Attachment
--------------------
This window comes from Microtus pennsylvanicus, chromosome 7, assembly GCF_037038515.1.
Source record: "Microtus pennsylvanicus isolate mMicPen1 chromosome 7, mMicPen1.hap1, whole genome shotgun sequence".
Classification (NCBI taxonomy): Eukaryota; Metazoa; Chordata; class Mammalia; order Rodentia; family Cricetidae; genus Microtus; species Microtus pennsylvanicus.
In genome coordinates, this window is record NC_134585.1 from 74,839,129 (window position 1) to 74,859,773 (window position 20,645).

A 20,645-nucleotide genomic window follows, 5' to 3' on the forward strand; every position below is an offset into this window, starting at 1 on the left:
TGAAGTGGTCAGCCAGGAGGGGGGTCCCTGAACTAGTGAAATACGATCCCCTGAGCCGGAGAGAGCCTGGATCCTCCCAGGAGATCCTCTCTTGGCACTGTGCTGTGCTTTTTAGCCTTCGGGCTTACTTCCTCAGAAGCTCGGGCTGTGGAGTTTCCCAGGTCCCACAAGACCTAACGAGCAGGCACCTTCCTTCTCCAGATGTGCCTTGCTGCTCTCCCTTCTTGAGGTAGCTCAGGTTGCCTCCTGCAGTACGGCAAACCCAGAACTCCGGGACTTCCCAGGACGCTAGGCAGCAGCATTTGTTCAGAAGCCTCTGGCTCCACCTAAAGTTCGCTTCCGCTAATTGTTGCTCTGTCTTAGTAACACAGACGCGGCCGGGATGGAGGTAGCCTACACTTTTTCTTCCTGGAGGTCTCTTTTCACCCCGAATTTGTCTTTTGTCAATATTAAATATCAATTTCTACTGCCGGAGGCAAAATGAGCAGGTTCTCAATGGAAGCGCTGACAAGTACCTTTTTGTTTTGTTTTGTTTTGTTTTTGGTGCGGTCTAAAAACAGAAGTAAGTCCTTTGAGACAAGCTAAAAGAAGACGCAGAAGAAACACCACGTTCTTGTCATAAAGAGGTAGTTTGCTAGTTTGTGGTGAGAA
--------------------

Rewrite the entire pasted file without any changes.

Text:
This window comes from Microtus pennsylvanicus, chromosome 7, assembly GCF_037038515.1.
Source record: "Microtus pennsylvanicus isolate mMicPen1 chromosome 7, mMicPen1.hap1, whole genome shotgun sequence".
Classification (NCBI taxonomy): Eukaryota; Metazoa; Chordata; class Mammalia; order Rodentia; family Cricetidae; genus Microtus; species Microtus pennsylvanicus.
In genome coordinates, this window is record NC_134585.1 from 74,839,129 (window position 1) to 74,859,773 (window position 20,645).

A 20,645-nucleotide genomic window follows, 5' to 3' on the forward strand; every position below is an offset into this window, starting at 1 on the left:
TGAAGTGGTCAGCCAGGAGGGGGGTCCCTGAACTAGTGAAATACGATCCCCTGAGCCGGAGAGAGCCTGGATCCTCCCAGGAGATCCTCTCTTGGCACTGTGCTGTGCTTTTTAGCCTTCGGGCTTACTTCCTCAGAAGCTCGGGCTGTGGAGTTTCCCAGGTCCCACAAGACCTAACGAGCAGGCACCTTCCTTCTCCAGATGTGCCTTGCTGCTCTCCCTTCTTGAGGTAGCTCAGGTTGCCTCCTGCAGTACGGCAAACCCAGAACTCCGGGACTTCCCAGGACGCTAGGCAGCAGCATTTGTTCAGAAGCCTCTGGCTCCACCTAAAGTTCGCTTCCGCTAATTGTTGCTCTGTCTTAGTAACACAGACGCGGCCGGGATGGAGGTAGCCTACACTTTTTCTTCCTGGAGGTCTCTTTTCACCCCGAATTTGTCTTTTGTCAATATTAAATATCAATTTCTACTGCCGGAGGCAAAATGAGCAGGTTCTCAATGGAAGCGCTGACAAGTACCTTTTTGTTTTGTTTTGTTTTGTTTTTGGTGCGGTCTAAAAACAGAAGTAAGTCCTTTGAGACAAGCTAAAAGAAGACGCAGAAGAAACACCACGTTCTTGTCATAAAGAGGTAGTTTGCTAGTTTGTGGTGAGAA